This was a smart first message, playing on Sweeney’s emotions and reminding him of the threat. I would have thrown in a please, but Elon doesn’t mess around.
Sweeney played it cool, even though he admitted Elon was his idol, taking seven hours to reply.
“Yes, I can, but it’ll cost you a Model 3 only joking unless?”
The reply was cheeky but was open-ended, effectively throwing the ball back into Elon’s court. It was implied that he needed to make an offer of some sort.
“I don’t love the idea of being shot by a nutcase. Ok, how about $5K for this account and generally helping make it slightly harder for crazy people to track me.”
Musk is one of the most successful business people in history for a reason. Again he tried to play to Sweeney’s empathy and reinforced the threat. He also made a financial offer. But to me, this is where he miscalculated.
His net worth fluctuates, but it’s just over $241 billion as I write. $5000 is such a paltry amount for him; it had no chance of being accepted.
He also had the power to offer something more valuable than a lump sum of money—an opportunity to boost Sweeney’s career.
If Sweeney was trying to extort Musk or be unreasonable, he could have made an outrageous counter offer. But instead, he asked for $50,000 and an internship.
The marketer and entrepreneur in me see this as the perfect PR opportunity for Elon.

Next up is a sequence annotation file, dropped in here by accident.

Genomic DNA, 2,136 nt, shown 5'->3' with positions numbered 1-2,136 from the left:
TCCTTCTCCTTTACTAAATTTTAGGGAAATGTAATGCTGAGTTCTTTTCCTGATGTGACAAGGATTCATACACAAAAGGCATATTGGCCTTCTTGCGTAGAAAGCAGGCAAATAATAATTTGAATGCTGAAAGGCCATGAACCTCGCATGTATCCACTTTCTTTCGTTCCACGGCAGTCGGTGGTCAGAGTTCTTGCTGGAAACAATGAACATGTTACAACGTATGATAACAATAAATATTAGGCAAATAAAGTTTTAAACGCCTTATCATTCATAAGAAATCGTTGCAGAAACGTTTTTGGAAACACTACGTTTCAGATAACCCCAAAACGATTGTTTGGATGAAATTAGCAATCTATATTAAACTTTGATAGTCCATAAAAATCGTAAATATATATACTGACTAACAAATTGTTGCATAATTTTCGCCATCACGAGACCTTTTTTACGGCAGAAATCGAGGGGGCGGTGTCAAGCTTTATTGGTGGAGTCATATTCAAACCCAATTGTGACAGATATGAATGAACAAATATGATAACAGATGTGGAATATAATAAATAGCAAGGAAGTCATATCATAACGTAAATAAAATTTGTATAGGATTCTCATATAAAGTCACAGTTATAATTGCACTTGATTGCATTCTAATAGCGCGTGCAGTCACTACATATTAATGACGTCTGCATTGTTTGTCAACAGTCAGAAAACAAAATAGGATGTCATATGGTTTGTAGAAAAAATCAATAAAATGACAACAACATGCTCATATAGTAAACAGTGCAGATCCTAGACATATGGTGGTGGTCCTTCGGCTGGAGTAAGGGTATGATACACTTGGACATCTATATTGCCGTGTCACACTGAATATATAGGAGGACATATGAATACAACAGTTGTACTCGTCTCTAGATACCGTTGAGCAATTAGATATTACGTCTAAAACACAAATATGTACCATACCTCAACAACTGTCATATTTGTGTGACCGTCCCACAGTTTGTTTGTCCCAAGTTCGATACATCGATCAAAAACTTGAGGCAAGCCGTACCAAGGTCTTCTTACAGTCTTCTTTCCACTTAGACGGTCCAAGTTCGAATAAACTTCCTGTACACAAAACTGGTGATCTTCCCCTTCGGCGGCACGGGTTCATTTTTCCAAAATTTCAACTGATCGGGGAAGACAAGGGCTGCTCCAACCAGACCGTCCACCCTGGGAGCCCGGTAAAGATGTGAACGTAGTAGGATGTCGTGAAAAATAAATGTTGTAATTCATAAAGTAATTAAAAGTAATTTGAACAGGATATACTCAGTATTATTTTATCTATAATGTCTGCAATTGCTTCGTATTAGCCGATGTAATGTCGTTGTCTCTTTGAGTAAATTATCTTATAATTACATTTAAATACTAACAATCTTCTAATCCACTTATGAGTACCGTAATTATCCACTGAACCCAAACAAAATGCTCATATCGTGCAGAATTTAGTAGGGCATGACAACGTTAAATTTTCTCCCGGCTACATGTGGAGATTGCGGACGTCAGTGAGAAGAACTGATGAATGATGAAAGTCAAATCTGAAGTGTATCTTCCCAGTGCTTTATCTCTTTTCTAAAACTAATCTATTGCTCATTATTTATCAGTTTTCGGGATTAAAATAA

He could have offered to pay for Sweeney’s college fees and give him an internship when he graduated. The media would have loved the story, and there would be a lot of positive coverage globally. On top of the PR benefits, it is evident that Sweeney has some critical skills that could potentially help Tesla or SpaceX in some way.
Instead, after saying that he would consider the offer, Elon ghosted Sweeney and eventually blocked his Twitter account.
This had the opposite outcome for Elon than what he had hoped.
Sweeney publicized their messages. Media lept on the story, and it went viral.
In addition to the messages above, Elon also asked Sweeney how he had managed to capture the data and what could be done. He was actively seeking advice. Again proving that Sweeney had skills that Elon could use.
The worse thing for Elon — who wanted the account shut down, the publicity added almost 300,000 followers to the ElonJet account. Many would never have found the account were it not for the media.